Paradoxes of Equality and Inequality: Multiple Exclusions in Intellectual Property Law and Practice


…To debunk the fallacies of equality does not depend as much on might or brute force as on subtle, seemingly miniscule but powerful actions taken every hour and every day.” – Prof. Patricia Kameri Mbote, SC., 24th January 2013.

Equality remains a difficult and deeply controversial social ideal. At its most basic and abstract, the idea of equality is a moral idea that people who are similarly situated in relevant ways should be treated similarly. This idea of equality has found its way into Kenya’s Constitution under Article 27, which states that every person is equal before the law and has the right to equal protection and equal benefit of the law. Equality, we are told, includes the full and equal enjoyment of all rights and fundamental freedoms.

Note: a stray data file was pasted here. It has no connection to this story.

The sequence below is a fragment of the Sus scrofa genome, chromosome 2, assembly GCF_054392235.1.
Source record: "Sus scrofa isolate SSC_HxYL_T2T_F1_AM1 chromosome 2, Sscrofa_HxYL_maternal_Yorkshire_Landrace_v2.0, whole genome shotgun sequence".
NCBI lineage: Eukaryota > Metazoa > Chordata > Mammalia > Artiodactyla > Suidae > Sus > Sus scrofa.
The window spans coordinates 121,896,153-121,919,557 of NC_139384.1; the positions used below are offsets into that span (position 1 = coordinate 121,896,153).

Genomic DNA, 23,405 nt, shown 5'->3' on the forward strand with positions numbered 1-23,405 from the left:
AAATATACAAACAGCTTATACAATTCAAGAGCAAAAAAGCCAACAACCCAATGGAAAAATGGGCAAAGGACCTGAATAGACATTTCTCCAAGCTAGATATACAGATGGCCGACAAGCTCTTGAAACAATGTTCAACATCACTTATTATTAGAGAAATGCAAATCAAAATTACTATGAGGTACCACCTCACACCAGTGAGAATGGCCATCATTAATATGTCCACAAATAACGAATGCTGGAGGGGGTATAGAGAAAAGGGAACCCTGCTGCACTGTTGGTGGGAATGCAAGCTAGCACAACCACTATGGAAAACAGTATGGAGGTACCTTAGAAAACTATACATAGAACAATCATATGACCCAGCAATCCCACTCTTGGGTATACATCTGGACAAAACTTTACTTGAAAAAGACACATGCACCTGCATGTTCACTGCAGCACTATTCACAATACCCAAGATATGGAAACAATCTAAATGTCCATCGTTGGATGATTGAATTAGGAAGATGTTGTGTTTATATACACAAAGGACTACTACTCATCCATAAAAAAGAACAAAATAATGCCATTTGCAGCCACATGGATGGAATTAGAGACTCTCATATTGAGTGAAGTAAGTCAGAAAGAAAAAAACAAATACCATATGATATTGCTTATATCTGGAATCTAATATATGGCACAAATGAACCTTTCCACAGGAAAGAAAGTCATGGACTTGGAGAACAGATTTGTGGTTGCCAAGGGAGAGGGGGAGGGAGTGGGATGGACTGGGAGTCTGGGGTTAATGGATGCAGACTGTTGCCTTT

Prof. Kameri Mbote in her recent Inaugural Lecture discussed the paradoxical reality whereby the practical application of equality and non-discrimination as enshrined in the Constitution resulted in discrimination and inequality. In the context of intellectual property law, the idea of equality is indeed problematic given that the State may be said to discriminate indirectly against Kenyans on several grounds

Read the rest of this article over at the CIPIT Law Blog here.